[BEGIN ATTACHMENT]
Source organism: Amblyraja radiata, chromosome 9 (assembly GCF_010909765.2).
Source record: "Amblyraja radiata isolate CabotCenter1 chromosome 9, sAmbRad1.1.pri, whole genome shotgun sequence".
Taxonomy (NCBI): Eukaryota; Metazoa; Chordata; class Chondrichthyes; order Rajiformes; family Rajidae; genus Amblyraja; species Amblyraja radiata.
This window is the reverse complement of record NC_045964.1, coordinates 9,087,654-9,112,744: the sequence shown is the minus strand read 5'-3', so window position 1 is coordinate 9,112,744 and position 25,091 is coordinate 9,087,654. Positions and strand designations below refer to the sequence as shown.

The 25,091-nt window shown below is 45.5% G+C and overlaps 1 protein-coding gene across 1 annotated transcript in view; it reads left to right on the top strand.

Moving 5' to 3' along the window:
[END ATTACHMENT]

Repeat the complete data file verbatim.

Source organism: Amblyraja radiata, chromosome 9 (assembly GCF_010909765.2).
Source record: "Amblyraja radiata isolate CabotCenter1 chromosome 9, sAmbRad1.1.pri, whole genome shotgun sequence".
Taxonomy (NCBI): Eukaryota; Metazoa; Chordata; class Chondrichthyes; order Rajiformes; family Rajidae; genus Amblyraja; species Amblyraja radiata.
This window is the reverse complement of record NC_045964.1, coordinates 9,087,654-9,112,744: the sequence shown is the minus strand read 5'-3', so window position 1 is coordinate 9,112,744 and position 25,091 is coordinate 9,087,654. Positions and strand designations below refer to the sequence as shown.

The 25,091-nt window shown below is 45.5% G+C and overlaps 1 protein-coding gene across 1 annotated transcript in view; it reads left to right on the top strand.

Moving 5' to 3' along the window: